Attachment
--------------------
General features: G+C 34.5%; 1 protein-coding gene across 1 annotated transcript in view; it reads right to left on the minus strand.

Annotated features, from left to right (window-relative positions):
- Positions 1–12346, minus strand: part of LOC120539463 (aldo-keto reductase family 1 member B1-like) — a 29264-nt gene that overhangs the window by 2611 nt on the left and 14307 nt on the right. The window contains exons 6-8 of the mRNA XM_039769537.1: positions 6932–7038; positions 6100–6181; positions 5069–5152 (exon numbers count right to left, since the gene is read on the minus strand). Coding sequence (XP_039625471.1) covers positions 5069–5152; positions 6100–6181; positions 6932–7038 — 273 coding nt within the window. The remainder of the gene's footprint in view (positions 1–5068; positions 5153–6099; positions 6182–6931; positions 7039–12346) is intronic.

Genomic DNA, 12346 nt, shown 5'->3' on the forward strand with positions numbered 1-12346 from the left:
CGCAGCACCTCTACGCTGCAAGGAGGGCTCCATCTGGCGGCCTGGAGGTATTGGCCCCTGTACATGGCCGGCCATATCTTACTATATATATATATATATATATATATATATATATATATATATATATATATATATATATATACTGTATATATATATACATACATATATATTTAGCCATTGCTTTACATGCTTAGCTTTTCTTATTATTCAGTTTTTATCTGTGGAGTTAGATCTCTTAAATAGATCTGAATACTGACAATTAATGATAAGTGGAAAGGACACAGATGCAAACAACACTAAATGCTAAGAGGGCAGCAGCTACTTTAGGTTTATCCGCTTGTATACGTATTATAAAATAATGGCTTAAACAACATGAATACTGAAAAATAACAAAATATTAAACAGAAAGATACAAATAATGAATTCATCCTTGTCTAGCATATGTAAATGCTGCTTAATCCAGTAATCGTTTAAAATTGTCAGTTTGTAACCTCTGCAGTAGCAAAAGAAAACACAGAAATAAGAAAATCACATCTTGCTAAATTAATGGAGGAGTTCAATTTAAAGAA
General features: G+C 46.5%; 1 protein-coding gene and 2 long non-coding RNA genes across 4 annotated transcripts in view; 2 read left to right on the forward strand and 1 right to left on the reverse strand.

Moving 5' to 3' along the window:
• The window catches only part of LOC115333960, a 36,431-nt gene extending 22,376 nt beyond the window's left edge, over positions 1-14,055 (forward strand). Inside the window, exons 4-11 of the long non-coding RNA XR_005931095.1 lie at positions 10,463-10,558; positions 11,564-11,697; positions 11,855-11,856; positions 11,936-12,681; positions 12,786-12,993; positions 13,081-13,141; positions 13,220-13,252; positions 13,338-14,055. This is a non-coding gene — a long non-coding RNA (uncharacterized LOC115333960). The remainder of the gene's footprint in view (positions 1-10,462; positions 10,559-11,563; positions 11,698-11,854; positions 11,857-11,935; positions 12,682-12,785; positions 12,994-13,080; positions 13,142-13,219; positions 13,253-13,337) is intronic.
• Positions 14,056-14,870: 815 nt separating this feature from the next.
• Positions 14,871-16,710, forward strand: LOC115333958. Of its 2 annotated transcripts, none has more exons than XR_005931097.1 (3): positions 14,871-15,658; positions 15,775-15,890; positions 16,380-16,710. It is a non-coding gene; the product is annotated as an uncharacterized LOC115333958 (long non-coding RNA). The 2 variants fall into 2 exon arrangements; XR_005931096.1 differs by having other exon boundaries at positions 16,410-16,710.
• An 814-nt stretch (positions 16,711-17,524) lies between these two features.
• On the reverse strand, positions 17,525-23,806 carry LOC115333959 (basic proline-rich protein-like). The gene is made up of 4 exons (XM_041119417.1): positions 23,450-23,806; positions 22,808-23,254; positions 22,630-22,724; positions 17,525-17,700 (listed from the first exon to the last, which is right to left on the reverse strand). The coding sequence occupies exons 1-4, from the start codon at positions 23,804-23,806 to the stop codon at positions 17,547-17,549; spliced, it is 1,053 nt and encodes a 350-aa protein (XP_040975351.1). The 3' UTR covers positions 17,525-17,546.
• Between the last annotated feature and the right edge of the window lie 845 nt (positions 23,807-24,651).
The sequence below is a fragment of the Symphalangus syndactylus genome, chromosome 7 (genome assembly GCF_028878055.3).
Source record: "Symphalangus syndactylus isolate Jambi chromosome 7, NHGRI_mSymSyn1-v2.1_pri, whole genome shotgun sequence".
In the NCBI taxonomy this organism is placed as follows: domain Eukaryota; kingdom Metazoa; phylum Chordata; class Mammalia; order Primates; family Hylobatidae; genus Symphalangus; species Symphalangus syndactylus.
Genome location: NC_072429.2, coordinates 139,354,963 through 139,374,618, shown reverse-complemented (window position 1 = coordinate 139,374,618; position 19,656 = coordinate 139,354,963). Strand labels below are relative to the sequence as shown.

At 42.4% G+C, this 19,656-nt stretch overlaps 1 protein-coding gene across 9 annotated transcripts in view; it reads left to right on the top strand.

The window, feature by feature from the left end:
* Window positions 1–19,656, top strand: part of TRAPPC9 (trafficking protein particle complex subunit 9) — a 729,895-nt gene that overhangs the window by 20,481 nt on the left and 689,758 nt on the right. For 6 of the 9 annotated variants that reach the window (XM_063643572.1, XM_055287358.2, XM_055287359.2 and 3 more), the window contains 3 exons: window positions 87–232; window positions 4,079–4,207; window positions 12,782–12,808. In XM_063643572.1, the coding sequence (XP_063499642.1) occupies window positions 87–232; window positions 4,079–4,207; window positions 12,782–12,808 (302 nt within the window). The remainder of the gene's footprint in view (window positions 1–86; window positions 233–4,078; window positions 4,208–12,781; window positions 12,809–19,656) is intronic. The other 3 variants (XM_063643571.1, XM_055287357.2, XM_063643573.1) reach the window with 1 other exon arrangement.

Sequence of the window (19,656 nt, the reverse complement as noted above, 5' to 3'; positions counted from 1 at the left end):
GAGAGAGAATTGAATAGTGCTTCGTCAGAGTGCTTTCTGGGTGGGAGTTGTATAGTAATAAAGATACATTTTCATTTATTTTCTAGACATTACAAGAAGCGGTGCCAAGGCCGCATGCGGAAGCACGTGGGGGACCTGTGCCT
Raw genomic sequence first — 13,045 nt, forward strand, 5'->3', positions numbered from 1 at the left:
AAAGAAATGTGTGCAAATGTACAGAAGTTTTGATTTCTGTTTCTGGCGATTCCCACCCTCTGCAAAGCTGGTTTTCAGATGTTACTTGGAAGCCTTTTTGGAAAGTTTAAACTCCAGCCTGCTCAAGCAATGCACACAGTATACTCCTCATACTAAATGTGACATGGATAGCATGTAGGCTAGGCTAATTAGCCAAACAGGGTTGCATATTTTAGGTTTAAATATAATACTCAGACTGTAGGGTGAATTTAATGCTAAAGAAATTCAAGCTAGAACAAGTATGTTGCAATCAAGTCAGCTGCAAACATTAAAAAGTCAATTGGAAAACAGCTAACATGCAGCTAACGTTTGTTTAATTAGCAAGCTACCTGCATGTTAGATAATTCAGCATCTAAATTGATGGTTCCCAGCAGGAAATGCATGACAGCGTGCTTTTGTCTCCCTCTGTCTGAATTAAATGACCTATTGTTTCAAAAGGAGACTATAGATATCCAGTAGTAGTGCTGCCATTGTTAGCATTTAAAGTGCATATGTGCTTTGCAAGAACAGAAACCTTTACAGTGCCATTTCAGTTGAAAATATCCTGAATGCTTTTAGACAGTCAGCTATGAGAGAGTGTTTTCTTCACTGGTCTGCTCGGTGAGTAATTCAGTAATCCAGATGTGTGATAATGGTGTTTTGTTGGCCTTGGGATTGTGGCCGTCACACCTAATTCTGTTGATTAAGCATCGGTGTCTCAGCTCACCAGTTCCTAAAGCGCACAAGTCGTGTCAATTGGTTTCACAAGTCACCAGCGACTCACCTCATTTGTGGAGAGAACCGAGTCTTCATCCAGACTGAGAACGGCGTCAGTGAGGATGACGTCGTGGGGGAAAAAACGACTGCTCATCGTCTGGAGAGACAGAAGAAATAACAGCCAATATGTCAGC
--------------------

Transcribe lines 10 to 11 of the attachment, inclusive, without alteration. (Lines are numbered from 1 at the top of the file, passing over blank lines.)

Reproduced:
• Positions 14,871-16,710, forward strand: LOC115333958. Of its 2 annotated transcripts, none has more exons than XR_005931097.1 (3): positions 14,871-15,658; positions 15,775-15,890; positions 16,380-16,710. It is a non-coding gene; the product is annotated as an uncharacterized LOC115333958 (long non-coding RNA). The 2 variants fall into 2 exon arrangements; XR_005931096.1 differs by having other exon boundaries at positions 16,410-16,710.
• An 814-nt stretch (positions 16,711-17,524) lies between these two features.